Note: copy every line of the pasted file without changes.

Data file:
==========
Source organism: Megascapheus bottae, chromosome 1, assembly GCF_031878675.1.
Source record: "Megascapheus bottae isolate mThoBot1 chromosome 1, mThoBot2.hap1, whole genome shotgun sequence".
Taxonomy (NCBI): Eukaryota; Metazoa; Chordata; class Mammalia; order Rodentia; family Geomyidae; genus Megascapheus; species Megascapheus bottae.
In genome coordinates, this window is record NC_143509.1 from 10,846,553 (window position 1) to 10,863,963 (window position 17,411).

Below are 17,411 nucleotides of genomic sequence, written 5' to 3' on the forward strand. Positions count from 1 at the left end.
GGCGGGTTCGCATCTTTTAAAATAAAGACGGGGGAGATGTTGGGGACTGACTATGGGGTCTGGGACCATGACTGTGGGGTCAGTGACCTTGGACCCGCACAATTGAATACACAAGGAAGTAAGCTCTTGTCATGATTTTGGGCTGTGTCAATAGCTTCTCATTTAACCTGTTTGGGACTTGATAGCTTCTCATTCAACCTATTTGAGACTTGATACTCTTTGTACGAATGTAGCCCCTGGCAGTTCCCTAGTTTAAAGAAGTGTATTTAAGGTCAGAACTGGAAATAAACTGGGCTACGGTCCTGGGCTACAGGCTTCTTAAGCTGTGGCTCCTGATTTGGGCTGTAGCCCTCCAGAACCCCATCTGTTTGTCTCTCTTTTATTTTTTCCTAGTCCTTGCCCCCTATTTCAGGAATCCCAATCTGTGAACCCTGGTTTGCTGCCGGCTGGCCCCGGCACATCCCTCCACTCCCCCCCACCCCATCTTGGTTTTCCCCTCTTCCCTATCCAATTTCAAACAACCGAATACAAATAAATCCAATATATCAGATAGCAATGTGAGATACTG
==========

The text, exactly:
Source organism: Megascapheus bottae, chromosome 1, assembly GCF_031878675.1.
Source record: "Megascapheus bottae isolate mThoBot1 chromosome 1, mThoBot2.hap1, whole genome shotgun sequence".
Taxonomy (NCBI): Eukaryota; Metazoa; Chordata; class Mammalia; order Rodentia; family Geomyidae; genus Megascapheus; species Megascapheus bottae.
In genome coordinates, this window is record NC_143509.1 from 10,846,553 (window position 1) to 10,863,963 (window position 17,411).

Below are 17,411 nucleotides of genomic sequence, written 5' to 3' on the forward strand. Positions count from 1 at the left end.
GGCGGGTTCGCATCTTTTAAAATAAAGACGGGGGAGATGTTGGGGACTGACTATGGGGTCTGGGACCATGACTGTGGGGTCAGTGACCTTGGACCCGCACAATTGAATACACAAGGAAGTAAGCTCTTGTCATGATTTTGGGCTGTGTCAATAGCTTCTCATTTAACCTGTTTGGGACTTGATAGCTTCTCATTCAACCTATTTGAGACTTGATACTCTTTGTACGAATGTAGCCCCTGGCAGTTCCCTAGTTTAAAGAAGTGTATTTAAGGTCAGAACTGGAAATAAACTGGGCTACGGTCCTGGGCTACAGGCTTCTTAAGCTGTGGCTCCTGATTTGGGCTGTAGCCCTCCAGAACCCCATCTGTTTGTCTCTCTTTTATTTTTTCCTAGTCCTTGCCCCCTATTTCAGGAATCCCAATCTGTGAACCCTGGTTTGCTGCCGGCTGGCCCCGGCACATCCCTCCACTCCCCCCCACCCCATCTTGGTTTTCCCCTCTTCCCTATCCAATTTCAAACAACCGAATACAAATAAATCCAATATATCAGATAGCAATGTGAGATACTG